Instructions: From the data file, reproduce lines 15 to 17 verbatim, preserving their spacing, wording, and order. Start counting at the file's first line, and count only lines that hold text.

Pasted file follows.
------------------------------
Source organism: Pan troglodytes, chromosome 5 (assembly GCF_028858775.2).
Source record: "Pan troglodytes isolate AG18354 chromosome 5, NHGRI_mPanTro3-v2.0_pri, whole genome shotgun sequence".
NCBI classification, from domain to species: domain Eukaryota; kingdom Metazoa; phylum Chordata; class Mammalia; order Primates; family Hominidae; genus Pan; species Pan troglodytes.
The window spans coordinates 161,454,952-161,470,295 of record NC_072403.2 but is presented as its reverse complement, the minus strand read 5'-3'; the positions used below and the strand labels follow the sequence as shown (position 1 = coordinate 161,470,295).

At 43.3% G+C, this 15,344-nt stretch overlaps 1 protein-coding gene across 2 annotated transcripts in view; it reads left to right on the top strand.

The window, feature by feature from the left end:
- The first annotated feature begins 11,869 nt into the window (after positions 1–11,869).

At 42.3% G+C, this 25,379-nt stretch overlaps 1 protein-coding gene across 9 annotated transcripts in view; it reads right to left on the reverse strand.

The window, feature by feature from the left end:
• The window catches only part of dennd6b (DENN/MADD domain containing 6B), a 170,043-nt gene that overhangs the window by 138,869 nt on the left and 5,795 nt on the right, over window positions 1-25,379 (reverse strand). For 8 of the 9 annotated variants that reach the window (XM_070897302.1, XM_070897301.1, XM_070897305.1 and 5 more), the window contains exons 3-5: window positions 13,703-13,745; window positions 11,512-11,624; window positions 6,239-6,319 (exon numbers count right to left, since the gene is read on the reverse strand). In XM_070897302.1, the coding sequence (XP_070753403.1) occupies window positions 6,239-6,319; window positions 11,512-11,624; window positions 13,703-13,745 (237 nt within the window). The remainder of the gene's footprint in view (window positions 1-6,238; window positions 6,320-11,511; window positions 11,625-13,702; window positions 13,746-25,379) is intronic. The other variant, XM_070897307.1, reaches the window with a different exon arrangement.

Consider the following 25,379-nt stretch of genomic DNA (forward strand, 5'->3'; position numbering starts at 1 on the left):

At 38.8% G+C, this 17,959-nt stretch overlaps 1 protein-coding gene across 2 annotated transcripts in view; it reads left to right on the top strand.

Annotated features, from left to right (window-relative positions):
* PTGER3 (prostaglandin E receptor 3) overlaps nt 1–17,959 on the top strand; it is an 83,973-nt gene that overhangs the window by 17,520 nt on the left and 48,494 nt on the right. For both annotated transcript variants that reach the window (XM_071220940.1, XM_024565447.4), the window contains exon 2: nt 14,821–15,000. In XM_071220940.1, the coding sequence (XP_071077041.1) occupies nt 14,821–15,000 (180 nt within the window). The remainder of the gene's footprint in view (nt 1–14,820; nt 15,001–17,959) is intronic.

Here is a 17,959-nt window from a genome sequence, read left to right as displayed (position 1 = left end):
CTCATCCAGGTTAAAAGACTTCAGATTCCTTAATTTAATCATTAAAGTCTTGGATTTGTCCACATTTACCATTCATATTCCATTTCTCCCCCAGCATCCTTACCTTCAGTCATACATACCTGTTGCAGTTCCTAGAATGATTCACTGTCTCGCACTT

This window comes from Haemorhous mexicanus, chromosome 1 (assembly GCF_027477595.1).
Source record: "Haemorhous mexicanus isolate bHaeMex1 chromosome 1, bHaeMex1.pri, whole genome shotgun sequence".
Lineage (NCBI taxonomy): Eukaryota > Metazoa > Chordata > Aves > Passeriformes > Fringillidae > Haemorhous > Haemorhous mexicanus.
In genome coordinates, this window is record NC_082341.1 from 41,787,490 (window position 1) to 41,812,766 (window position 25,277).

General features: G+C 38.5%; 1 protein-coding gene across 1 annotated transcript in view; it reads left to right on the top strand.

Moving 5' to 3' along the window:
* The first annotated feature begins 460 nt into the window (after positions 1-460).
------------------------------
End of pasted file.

Here is a 17,959-nt window from a genome sequence, read left to right as displayed (position 1 = left end):
CTCATCCAGGTTAAAAGACTTCAGATTCCTTAATTTAATCATTAAAGTCTTGGATTTGTCCACATTTACCATTCATATTCCATTTCTCCCCCAGCATCCTTACCTTCAGTCATACATACCTGTTGCAGTTCCTAGAATGATTCACTGTCTCGCACTT

This window comes from Haemorhous mexicanus, chromosome 1 (assembly GCF_027477595.1).